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Without a doubt, the most popular classes in drag racing are the feature cars that the Average Joe has a chance to drive and afford. In the early and mid-60s, this era was especially interesting as the cars that people were racing were muscle cars right off the showroom floor. Super Stock takes a look at what was the most popular class of drag racing - factory Super Stock. It traces the evolution of the cars, the engines, the rules, the personalities, and many of the teams, from its beginnings in the mid-1950s through to the 1960s and the era of the Super Stock 409s, Ramchargers, 421 Pontiacs, and 406 Fords. This was a time when Ford, Chrysler, and General Motors competed on a weekly basis at local drag strips throughout the country, and the saying “...win on Sunday, sell on Monday...” had real significance in the marketplace. This is also the period that saw emergence of the term “musclecar” and the production of a whole class of American automobiles - which are now the most sought after by collectors, restorers, and performance enthusiasts. This affordable edition of Super Stock: Drag Racing the Family Sedan is a paperback release of the original best -selling hardcover edition. It includes all the same first-person accounts of what drag racing was really like in the early 1960s, how the manufacturers controlled the competition and the results of the races, and how the sanctioning bodies attempted to control the manufacturers, who in turn simply sidestepped the rules. Appendices include all of the major event winners and the rules defining the classes as well as information detailing the engines and chassis competing in Top Stock categorie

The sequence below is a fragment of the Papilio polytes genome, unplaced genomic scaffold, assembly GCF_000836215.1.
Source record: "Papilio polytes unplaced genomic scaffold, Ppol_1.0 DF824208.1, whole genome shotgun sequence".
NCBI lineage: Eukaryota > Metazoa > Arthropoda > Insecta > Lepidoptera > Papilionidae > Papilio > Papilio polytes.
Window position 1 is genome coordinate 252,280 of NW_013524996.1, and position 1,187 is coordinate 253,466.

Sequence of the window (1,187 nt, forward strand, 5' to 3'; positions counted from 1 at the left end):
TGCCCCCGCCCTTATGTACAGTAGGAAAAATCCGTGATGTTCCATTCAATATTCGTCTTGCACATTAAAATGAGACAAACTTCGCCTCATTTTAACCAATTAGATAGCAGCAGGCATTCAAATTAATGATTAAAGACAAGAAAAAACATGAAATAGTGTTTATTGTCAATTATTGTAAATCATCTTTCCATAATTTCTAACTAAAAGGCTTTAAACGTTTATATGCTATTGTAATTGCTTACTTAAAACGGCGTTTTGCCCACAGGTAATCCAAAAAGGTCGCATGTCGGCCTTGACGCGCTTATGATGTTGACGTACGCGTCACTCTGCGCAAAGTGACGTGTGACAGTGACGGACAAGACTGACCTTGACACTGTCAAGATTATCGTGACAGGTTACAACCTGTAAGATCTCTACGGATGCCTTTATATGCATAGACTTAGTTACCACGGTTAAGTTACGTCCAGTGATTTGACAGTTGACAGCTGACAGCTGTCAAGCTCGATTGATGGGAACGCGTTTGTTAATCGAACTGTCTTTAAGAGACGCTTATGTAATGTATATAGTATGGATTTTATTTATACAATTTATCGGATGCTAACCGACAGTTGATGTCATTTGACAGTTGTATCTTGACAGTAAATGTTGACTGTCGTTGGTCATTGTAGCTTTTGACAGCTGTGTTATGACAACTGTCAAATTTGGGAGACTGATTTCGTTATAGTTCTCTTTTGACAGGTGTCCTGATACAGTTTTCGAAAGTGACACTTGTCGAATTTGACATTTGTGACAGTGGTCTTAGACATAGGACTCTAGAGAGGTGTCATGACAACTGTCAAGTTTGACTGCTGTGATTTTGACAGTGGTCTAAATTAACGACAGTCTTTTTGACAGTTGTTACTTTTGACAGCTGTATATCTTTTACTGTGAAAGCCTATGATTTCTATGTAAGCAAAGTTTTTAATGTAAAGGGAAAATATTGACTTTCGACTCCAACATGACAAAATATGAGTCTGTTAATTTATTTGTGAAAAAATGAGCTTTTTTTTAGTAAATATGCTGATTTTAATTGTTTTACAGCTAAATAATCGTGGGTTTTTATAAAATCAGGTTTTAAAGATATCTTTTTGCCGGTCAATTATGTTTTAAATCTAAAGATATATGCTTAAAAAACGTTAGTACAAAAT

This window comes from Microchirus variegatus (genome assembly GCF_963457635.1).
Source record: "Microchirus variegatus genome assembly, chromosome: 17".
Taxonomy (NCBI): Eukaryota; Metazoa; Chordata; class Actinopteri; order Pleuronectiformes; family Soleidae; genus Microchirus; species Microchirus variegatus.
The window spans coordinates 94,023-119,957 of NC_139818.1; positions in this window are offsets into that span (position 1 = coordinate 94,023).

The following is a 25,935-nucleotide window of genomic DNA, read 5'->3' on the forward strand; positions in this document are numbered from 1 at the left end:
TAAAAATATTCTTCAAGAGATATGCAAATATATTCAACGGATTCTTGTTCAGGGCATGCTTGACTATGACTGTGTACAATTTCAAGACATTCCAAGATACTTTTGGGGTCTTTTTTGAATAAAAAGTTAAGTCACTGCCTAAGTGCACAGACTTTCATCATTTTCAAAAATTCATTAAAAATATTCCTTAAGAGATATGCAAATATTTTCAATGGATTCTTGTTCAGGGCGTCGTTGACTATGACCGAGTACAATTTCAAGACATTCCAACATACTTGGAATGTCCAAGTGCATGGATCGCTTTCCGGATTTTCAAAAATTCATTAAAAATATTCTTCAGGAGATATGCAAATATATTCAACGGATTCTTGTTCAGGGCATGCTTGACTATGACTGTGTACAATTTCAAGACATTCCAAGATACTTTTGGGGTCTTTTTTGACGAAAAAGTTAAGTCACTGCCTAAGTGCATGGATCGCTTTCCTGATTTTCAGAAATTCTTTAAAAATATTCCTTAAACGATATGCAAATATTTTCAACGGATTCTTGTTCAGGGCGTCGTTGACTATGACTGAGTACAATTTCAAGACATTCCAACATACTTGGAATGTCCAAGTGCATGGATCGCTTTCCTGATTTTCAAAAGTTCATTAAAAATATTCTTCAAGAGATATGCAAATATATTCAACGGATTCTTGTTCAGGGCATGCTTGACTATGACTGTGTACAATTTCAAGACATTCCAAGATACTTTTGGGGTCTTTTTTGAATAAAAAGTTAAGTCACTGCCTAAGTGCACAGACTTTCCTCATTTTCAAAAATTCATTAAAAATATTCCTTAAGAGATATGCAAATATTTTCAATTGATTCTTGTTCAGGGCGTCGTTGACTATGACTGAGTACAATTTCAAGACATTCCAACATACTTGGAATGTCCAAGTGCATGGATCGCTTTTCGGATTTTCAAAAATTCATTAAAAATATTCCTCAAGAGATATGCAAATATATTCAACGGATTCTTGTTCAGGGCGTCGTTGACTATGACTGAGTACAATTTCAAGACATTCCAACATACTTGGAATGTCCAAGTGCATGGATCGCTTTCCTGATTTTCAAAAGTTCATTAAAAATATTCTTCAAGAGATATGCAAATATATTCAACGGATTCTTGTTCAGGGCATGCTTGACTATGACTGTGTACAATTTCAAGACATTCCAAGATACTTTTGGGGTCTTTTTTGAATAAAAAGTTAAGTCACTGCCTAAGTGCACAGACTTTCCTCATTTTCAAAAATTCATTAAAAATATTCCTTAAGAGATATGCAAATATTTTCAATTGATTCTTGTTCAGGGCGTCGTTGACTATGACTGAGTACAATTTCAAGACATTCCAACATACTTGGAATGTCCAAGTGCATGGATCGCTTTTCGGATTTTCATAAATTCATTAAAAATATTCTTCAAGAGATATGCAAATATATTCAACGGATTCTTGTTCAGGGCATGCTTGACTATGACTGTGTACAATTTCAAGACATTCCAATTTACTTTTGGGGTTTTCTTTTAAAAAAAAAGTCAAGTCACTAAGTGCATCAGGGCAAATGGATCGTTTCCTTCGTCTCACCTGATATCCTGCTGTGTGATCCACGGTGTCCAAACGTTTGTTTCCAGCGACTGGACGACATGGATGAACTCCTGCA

Pro Stock is a unique class of racing, and one that has changed considerably over the years. In its early years, Pro Stock was similar to the Super Stock era from a decade before, in that it featured cars that seemed to be a lot like a hot rod version of what people were driving on the street. While the engines were a little bigger and nastier than most street versions, they were not that far removed, and fans could really relate to cars like 'Cudas, Mustangs, Camaros, Mavericks, and Vegas going at it on Sunday afternoon. These mostly stock-bodied cars were, after all, what most fans wanted their own street version to be.

Over the years, as always seems to happen in racing, the original vision morphs into something completely different, and in the case of Pro Stock, that meant tube frames and flip-up fiberglass bodies that resemble nothing seen on the street. And in that, there becomes a little bit of a disconnect with the fans, whose interest in Pro Stock originated in the relative stock appearance of the cars. For this reason The Dawn of Pro Stockby Steve Reyes is a celebration of the early years, when fans could really connect with the cars, and brand rivalries were intense.